In 2017, the solar industry is perhaps the strongest it’s ever been. The Solar Energy Industries Association (SEIA) revealed in June that over 2 megawatts of photovoltaic capacity were added in the first quarter alone. A total of 44.7 gigawatts of capacity in the United States now means more than 8.7 million homes can be powered by solar power. The U.S. Energy Information Administration estimated that 11.2 gigawatts of capacity went online in 2016, compared to 8 gigawatts for natural gas and 6.8 for wind power.
In terms of growth, solar is dominating over other forms of power generation. Just 1 percent of all electricity came from solar in the U.S. during 2016, and other sources included:
34 percent from natural gas.
30 percent from coal.
20 percent from nuclear power plants.
6 percent from wind power.
2 percent from biomass.
1 percent from petroleum.
Other Trends in Solar
There are several signs that the solar power industry is taking off. The main indicators include:
Jobs: Over 260,000 people were working in the U.S. solar industry in 2016. That was up 25 percent from 2015 and double the number of workers in 2012, according to The Solar Foundation’s Job Census. Employment growth is being seen in 44 states and over 51,000 new jobs were added in 2016 alone. California had the most people employed in the industry, but Massachusetts, Texas, Nevada, Florida, and New York, although far behind, had their fair share.
Prices: The average cost to install photovoltaic panels, per watt, fell below $2 in 2016, as capacity has increased exponentially. In 2012, it was close to $4. This is far below 2009 prices when it was hovering at around $7.50.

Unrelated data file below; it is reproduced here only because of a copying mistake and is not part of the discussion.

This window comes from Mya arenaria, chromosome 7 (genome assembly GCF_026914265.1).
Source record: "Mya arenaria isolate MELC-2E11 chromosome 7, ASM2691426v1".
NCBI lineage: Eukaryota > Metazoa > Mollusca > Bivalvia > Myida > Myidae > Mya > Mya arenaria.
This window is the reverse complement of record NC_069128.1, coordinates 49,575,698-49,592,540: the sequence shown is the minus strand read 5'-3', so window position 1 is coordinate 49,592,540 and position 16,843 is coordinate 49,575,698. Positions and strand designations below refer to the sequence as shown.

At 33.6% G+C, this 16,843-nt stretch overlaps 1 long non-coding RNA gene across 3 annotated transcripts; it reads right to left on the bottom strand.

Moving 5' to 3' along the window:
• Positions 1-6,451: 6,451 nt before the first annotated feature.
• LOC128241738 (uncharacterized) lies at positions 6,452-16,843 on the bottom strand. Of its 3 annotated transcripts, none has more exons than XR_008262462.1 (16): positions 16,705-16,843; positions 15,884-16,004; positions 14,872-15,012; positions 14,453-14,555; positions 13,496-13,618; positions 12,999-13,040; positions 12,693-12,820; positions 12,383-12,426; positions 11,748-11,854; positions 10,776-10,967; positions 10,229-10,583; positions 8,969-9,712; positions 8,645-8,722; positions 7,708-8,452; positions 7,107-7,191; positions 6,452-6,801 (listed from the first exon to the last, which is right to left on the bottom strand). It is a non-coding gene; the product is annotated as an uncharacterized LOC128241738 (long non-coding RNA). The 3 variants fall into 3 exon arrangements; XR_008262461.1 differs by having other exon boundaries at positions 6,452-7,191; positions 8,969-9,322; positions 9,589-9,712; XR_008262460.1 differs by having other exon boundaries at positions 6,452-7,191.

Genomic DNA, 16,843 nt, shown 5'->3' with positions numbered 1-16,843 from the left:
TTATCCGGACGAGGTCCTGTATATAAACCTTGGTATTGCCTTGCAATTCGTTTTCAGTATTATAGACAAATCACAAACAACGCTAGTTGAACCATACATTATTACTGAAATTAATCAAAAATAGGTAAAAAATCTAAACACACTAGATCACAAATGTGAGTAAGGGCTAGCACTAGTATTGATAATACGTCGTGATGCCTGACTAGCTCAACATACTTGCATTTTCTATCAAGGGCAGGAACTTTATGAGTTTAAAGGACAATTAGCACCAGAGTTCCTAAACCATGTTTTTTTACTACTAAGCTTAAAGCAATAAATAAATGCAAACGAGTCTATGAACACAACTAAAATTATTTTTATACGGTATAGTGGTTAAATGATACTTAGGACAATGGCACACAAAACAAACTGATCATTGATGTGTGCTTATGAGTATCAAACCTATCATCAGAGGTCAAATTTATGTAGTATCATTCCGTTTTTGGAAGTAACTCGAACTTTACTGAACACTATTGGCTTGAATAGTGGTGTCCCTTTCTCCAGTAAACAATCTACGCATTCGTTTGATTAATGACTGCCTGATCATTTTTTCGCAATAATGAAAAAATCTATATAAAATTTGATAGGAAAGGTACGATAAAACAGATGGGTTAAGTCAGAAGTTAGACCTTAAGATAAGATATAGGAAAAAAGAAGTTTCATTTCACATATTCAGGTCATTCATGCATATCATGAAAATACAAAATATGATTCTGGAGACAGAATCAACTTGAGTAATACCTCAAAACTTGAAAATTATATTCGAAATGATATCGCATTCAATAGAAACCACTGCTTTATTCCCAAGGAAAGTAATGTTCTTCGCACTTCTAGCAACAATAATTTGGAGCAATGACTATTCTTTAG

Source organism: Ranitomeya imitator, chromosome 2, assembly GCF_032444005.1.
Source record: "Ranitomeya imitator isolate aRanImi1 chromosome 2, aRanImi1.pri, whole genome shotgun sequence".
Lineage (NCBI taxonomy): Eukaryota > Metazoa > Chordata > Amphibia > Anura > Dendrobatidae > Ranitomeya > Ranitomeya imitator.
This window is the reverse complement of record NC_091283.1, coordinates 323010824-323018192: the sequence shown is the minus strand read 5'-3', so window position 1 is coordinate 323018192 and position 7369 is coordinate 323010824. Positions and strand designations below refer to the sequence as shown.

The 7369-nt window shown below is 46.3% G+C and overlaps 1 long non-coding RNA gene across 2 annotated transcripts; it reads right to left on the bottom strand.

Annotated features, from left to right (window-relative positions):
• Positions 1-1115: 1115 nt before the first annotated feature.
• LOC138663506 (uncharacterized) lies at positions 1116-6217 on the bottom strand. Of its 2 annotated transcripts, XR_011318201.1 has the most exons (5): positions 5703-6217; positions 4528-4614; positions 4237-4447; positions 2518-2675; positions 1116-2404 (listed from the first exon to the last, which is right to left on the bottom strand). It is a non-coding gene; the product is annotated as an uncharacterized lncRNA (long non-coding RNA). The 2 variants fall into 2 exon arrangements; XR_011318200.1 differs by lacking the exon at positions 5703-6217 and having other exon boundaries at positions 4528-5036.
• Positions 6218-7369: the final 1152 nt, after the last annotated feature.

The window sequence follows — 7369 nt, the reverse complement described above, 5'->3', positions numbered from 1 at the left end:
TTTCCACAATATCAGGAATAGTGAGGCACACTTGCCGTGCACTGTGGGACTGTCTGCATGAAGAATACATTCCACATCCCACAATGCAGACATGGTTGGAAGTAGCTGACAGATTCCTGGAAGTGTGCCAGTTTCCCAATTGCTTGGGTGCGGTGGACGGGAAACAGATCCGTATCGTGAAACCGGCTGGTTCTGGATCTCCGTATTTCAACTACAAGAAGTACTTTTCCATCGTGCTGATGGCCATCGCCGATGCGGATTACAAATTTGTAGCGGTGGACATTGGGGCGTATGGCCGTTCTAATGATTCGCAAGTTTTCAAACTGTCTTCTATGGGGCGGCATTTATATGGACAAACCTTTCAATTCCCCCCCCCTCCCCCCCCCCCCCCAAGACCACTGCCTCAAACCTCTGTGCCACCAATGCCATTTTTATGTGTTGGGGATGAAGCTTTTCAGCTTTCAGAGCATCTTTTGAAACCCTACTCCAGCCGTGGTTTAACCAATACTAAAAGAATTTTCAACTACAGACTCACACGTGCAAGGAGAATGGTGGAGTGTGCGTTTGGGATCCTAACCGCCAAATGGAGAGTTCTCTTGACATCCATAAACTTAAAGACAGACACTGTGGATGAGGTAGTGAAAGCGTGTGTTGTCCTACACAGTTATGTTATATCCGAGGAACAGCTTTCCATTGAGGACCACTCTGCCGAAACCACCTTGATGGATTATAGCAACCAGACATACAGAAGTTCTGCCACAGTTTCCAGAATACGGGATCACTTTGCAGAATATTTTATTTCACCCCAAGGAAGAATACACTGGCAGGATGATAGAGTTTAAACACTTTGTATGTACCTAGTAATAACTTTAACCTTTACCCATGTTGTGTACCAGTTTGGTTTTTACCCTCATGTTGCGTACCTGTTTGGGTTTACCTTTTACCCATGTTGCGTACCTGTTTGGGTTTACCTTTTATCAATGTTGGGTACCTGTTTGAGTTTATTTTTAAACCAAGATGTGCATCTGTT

New Capacity Share: Solar took over other technologies in this area during 2016. It accounted for about 39 percent of the all new electric generating capacity. By contrast, natural gas accounted for 29 percent and wind 26 percent. In Q1 2017, solar represented 30 percent of new capacity. This was second to natural gas (at 41 percent). Predictions by the SEIA show the number of installations will grow from 1.4 million to 2 million in 2018 and 4 million by 2022.
Annual Installations: Residential installations accounted for over 2,500 megawatts of power in early 2017, and commercial ones between 1,500 and 2,099 megawatts. In 2015, there were just 1,000 MW of commercial solar power installations, while residential growth topped 1,000 MW in 2014. Utility scale solar, according to the SEIA, accounted for 72 percent of new capacity in 2016, and should represent two-thirds of the gain for 2017.
Expected Growth: The SEIA predicts the growth in solar capacity to double that of 2015, at 12.6 gigawatts for this year. It also estimates annual additions of 18 gigawatts by 2022, with over 100 gigawatts worth of solar infrastructure in place by 2021.
What Is Fueling the Solar Industry?